The composition and benefits of black tea

Published by TeaMan on

It consists of about 300 different components that contain substances, amino acids, alkaloids, pigments, essential oils and vitamins.

It would take a long time to talk about all the basic substances of tea, but vitamins should be discussed in more detail, especially since most people who consume tea are not aware of its vitamin “wealth”.

Black tea has carotene, from which vitamin A is formed in the body – we all know about the importance of this vitamin: if it is lacking, bones are formed incorrectly, mucous membranes and skin are affected, fat metabolism is disturbed and the pancreas is damaged, vision is impaired. Malfunctions in the endocrine system lead to skin diseases, immunity decreases, so black tea should not be neglected – of course, it should be brewed correctly.

A lot of black tea and B vitamins: it is thiamine, riboflavin, pantothenic acid, vitamin PP – nicotinic acid; therefore, tea is useful for diabetes, gout, stomach ulcers, serious liver diseases, disorders of the nervous system, skin problems and susceptibility to allergic reactions.

Vitamin C in black tea is also present, although it is not so much: if it could be preserved during processing, tea would be one of the champions in its content – a fresh tea leaf contains it several times more than citrus fruits.

However, the first place among the “tea” vitamins is occupied by vitamin P, called rutin, although this substance is a whole complex of plant bioflavonoids. The biological significance of vitamin P is enormous: it actively protects cells from free radicals, and even restores the structure of damaged cells, thus slowing down the aging process and increasing the overall resistance of the body.

The most important property of vitamin P is capillary strengthening: it preserves the strength and elasticity of blood vessels, prevents the development of atherosclerosis and maintains normal blood pressure; if vitamin P is always enough, blood circulation will be normal and varicose veins will not develop. Together with vitamin C, vitamin P does not allow hyaluronic acid molecules to break down: this acid connects the cells of blood vessels – that is why capillary permeability decreases and they become stronger.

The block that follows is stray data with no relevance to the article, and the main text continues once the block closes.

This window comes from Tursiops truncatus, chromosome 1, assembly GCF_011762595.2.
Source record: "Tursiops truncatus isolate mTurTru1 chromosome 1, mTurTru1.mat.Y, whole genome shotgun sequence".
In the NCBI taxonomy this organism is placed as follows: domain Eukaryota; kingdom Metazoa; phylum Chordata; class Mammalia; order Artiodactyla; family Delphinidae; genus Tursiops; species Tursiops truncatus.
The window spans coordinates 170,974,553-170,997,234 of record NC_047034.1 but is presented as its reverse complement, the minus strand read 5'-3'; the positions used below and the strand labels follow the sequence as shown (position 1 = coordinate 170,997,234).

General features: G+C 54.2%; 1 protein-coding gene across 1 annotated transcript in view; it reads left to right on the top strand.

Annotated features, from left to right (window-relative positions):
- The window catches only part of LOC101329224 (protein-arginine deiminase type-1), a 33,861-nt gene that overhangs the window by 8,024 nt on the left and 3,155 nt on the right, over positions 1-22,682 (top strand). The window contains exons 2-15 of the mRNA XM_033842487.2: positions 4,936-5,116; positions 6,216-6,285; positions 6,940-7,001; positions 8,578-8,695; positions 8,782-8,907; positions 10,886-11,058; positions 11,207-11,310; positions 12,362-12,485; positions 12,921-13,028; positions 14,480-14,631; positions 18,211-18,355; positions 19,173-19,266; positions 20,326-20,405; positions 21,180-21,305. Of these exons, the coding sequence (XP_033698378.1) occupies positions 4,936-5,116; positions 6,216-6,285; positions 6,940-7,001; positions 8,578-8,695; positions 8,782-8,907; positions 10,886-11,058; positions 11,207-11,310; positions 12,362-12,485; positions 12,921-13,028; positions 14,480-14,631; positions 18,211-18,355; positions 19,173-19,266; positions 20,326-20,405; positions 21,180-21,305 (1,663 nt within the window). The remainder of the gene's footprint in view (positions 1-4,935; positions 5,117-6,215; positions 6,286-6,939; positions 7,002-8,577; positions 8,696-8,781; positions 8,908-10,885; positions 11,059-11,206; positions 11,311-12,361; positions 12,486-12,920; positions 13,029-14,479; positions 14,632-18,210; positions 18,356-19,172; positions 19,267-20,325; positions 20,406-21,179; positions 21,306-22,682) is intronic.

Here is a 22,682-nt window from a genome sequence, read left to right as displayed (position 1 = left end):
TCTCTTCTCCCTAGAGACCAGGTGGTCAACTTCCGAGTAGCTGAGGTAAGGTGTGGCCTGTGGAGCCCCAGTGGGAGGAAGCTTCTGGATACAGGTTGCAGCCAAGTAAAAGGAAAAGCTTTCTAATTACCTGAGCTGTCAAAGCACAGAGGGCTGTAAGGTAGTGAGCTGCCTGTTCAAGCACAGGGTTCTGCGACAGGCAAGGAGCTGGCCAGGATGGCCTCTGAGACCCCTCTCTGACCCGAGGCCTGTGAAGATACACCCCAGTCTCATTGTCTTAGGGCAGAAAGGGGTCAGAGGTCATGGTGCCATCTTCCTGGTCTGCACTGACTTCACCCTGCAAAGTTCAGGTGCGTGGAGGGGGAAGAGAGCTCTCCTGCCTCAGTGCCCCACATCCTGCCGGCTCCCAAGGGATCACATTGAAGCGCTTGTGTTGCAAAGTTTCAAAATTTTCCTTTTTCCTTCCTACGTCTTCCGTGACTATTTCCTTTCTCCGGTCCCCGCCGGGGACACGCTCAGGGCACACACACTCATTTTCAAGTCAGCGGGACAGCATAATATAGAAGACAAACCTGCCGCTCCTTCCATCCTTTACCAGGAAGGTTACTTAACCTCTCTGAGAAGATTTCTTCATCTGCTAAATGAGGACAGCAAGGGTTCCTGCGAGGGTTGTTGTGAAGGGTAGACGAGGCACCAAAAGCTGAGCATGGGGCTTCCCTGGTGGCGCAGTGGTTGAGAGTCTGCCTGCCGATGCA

Vitamin P bioflavonoids strengthen our immunity, enhancing protection against infections – they have antibacterial activity; The antioxidant activity of other bioflavonoids – for example, quercetin, provides cells with protection against oncological diseases – the regular use of good black tea can even slow down the pathological processes in cancer of the blood and breast.

Under the influence of bioflavonoids in the body, substances that provoke allergic reactions cease to be produced, so black tea relieves allergic edema and relieves bronchial asthma.

I must say that, according to the content of vitamin P, black tea occupies one of the leading places: it is much more in it than in buckwheat, and buckwheat has long been considered one of its main sources. By drinking 2-3 cups of properly brewed tea a day, we get a daily rate of vitamin R.

Vitamin K is also important for us – it provides normal blood clotting, and it also exists in black tea; The essential oils, which are also abundant in tea, have a calming effect on our nervous system. The most surprising feature of tea is that it tones and soothes at the same time: no wonder they say – “drink tea and calm down,” or “drink tea, cheer up!” – both are true.